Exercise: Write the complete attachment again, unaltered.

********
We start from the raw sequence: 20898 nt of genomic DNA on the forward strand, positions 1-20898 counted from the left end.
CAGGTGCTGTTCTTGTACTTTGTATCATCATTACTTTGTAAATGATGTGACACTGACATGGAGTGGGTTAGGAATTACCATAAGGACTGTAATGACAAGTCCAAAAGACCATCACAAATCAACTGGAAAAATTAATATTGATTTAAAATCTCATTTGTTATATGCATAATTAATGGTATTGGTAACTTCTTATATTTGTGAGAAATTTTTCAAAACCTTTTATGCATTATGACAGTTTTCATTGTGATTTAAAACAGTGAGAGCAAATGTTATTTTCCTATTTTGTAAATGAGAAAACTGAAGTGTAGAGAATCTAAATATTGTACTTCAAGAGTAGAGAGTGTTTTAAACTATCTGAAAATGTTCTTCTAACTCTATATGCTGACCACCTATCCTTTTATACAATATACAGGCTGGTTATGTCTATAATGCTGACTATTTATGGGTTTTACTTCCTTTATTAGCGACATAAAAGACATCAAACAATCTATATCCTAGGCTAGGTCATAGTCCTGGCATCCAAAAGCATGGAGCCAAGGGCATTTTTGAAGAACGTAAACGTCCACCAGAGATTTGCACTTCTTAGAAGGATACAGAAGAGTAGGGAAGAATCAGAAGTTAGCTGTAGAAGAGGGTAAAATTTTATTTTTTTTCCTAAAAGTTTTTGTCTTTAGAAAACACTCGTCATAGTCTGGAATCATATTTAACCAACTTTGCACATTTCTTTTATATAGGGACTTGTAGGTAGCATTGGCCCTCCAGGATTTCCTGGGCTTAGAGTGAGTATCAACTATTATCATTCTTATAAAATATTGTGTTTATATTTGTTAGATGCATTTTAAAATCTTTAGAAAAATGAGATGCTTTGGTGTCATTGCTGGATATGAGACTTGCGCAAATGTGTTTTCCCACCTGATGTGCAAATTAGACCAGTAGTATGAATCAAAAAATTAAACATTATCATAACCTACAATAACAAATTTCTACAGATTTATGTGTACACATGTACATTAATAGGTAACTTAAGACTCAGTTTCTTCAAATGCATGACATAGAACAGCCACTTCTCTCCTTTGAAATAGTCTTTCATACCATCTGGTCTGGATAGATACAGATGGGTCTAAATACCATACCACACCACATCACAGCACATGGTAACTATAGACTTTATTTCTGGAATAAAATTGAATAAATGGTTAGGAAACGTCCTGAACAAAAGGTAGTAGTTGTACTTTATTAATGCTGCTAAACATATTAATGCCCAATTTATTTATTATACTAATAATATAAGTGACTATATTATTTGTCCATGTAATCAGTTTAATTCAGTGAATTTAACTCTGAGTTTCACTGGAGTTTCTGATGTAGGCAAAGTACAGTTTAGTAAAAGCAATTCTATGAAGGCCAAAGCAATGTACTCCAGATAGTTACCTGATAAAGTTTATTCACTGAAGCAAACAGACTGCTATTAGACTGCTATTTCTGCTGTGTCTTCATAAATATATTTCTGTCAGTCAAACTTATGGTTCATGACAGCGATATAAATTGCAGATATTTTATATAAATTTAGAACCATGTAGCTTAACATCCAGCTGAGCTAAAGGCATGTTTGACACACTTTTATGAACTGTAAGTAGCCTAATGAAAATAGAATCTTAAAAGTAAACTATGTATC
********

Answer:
We start from the raw sequence: 20898 nt of genomic DNA on the forward strand, positions 1-20898 counted from the left end.
CAGGTGCTGTTCTTGTACTTTGTATCATCATTACTTTGTAAATGATGTGACACTGACATGGAGTGGGTTAGGAATTACCATAAGGACTGTAATGACAAGTCCAAAAGACCATCACAAATCAACTGGAAAAATTAATATTGATTTAAAATCTCATTTGTTATATGCATAATTAATGGTATTGGTAACTTCTTATATTTGTGAGAAATTTTTCAAAACCTTTTATGCATTATGACAGTTTTCATTGTGATTTAAAACAGTGAGAGCAAATGTTATTTTCCTATTTTGTAAATGAGAAAACTGAAGTGTAGAGAATCTAAATATTGTACTTCAAGAGTAGAGAGTGTTTTAAACTATCTGAAAATGTTCTTCTAACTCTATATGCTGACCACCTATCCTTTTATACAATATACAGGCTGGTTATGTCTATAATGCTGACTATTTATGGGTTTTACTTCCTTTATTAGCGACATAAAAGACATCAAACAATCTATATCCTAGGCTAGGTCATAGTCCTGGCATCCAAAAGCATGGAGCCAAGGGCATTTTTGAAGAACGTAAACGTCCACCAGAGATTTGCACTTCTTAGAAGGATACAGAAGAGTAGGGAAGAATCAGAAGTTAGCTGTAGAAGAGGGTAAAATTTTATTTTTTTTCCTAAAAGTTTTTGTCTTTAGAAAACACTCGTCATAGTCTGGAATCATATTTAACCAACTTTGCACATTTCTTTTATATAGGGACTTGTAGGTAGCATTGGCCCTCCAGGATTTCCTGGGCTTAGAGTGAGTATCAACTATTATCATTCTTATAAAATATTGTGTTTATATTTGTTAGATGCATTTTAAAATCTTTAGAAAAATGAGATGCTTTGGTGTCATTGCTGGATATGAGACTTGCGCAAATGTGTTTTCCCACCTGATGTGCAAATTAGACCAGTAGTATGAATCAAAAAATTAAACATTATCATAACCTACAATAACAAATTTCTACAGATTTATGTGTACACATGTACATTAATAGGTAACTTAAGACTCAGTTTCTTCAAATGCATGACATAGAACAGCCACTTCTCTCCTTTGAAATAGTCTTTCATACCATCTGGTCTGGATAGATACAGATGGGTCTAAATACCATACCACACCACATCACAGCACATGGTAACTATAGACTTTATTTCTGGAATAAAATTGAATAAATGGTTAGGAAACGTCCTGAACAAAAGGTAGTAGTTGTACTTTATTAATGCTGCTAAACATATTAATGCCCAATTTATTTATTATACTAATAATATAAGTGACTATATTATTTGTCCATGTAATCAGTTTAATTCAGTGAATTTAACTCTGAGTTTCACTGGAGTTTCTGATGTAGGCAAAGTACAGTTTAGTAAAAGCAATTCTATGAAGGCCAAAGCAATGTACTCCAGATAGTTACCTGATAAAGTTTATTCACTGAAGCAAACAGACTGCTATTAGACTGCTATTTCTGCTGTGTCTTCATAAATATATTTCTGTCAGTCAAACTTATGGTTCATGACAGCGATATAAATTGCAGATATTTTATATAAATTTAGAACCATGTAGCTTAACATCCAGCTGAGCTAAAGGCATGTTTGACACACTTTTATGAACTGTAAGTAGCCTAATGAAAATAGAATCTTAAAAGTAAACTATGTATC